More than two-thirds (66 per cent) of Brits will tuck into a turkey dinner this Christmas according to the Food Standards Agency (FSA), but regardless of how good your culinary skills are, food poisoning can happen to anyone.
In fact, Campylobacter, the most common cause of food poisoning in the UK, has over 280,000 cases confirmed every year, leaving a dinner party with a dodgy stomach is something no one wants to receive this Christmas. If you plan on cooking a roast turkey dinner, follow these essential tips from the FSA to make a safe (and delicious) roast.
When you buy your turkey make sure you minimise the chances of cross contamination by transporting the bird in a separate shopping bag from the fresh fruit and vegetables. Cross-contamination can also be spread by washing the turkey. Doing so will spread germs onto your hands, kitchen worktop and utensils and should be avoided at all costs. If you do touch the raw meat, remember to wash your hands thoroughly to avoid spreading the bacteria.
A fresh turkey needs to be kept in cool conditions to stop bacteria spreading. Ensure your fridge is below 5°C and keep the turkey stored on the bottom shelf, separate from fresh fruit and vegetables.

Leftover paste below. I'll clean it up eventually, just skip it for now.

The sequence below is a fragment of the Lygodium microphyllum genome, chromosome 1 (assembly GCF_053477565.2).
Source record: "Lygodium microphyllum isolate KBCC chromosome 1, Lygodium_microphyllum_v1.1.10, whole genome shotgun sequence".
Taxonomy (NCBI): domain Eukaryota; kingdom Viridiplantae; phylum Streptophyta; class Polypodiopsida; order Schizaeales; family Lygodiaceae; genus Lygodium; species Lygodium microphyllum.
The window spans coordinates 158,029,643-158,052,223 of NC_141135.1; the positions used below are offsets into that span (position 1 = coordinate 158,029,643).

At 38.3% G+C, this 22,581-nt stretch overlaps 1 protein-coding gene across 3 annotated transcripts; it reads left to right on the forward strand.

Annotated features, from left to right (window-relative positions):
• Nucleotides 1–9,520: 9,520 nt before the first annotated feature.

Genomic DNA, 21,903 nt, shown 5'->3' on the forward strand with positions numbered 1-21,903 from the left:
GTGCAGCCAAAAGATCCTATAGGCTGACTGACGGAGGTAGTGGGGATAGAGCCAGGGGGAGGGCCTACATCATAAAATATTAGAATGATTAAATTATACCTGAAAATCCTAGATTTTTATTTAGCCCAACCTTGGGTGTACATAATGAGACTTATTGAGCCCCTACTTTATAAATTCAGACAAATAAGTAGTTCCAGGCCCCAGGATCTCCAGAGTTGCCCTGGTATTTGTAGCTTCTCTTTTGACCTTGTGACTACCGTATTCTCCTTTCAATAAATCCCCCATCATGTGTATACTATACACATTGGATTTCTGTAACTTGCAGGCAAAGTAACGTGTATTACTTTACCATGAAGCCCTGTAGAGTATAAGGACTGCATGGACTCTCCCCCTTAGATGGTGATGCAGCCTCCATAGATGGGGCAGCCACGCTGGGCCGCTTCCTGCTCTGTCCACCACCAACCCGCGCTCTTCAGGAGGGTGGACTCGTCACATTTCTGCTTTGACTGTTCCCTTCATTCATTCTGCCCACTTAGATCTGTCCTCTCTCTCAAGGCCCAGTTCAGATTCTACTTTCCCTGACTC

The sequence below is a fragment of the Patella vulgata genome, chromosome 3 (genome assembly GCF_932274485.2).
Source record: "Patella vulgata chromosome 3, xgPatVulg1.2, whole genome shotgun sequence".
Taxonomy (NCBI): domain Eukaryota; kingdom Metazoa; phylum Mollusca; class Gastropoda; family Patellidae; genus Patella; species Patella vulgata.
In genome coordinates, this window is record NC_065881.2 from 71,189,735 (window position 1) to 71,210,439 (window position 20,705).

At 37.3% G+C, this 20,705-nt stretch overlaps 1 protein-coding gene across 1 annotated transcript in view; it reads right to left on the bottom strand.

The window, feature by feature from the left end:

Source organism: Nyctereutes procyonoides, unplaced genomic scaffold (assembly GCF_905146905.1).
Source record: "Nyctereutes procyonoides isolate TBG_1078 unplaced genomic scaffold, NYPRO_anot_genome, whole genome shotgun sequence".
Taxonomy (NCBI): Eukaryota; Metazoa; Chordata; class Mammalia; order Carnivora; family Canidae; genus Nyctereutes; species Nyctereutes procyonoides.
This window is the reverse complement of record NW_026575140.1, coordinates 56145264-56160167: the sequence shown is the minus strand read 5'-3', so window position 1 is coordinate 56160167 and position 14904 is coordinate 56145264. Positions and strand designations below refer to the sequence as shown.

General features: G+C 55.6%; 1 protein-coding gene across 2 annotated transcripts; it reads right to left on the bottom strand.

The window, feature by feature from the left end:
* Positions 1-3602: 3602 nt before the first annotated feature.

If you plan on cooking a frozen turkey, make sure you give it plenty of time to defrost – some birds could take as long as four days to thaw out. The FSA recommends giving it 10-12 hours (per kg) if you are defrosting it in a fridge at 4°C (39°F), or 3-4 hours (per kg) if the bird is being defrosted in a cool room with a temperature below 17.5°C (64°F).
No matter how many times you’ve cooked Christmas dinner, it’s easy to lose track of the time when you’re preparing an entire festive meal, so set a timer and follow the cooking instructions on the packaging to determine how long your turkey will take to cook.
If there aren’t any instructions (or you’ve accidentally binned them) the FSA advises as a general guide (in an oven preheated to 180ºC/350ºF, Gas Mark 4): 45 minutes per kg plus 20 minutes for a turkey under 4.5kg; 40 minutes per kg for a turkey that’s between 4.5kg and 6.5kg; or 35 minutes per kg for a turkey weighing more than 6.5kg. Once cooked the turkey must be steaming hot throughout, with meat juices running clear. It should have absolutely no pink meat visible when you cut into the thickest part of the meat.
Nothing beats a turkey sandwich on Boxing Day, so save your leftovers after dinner. Leftovers should be cooled then put into the fridge within 1-2 hours and then eaten within two days. If you’ve decided to freeze the leftovers, they must be properly defrosted then reheated so they are piping hot before serving.
Visit www.food.gov.uk for more cooking tips and advice.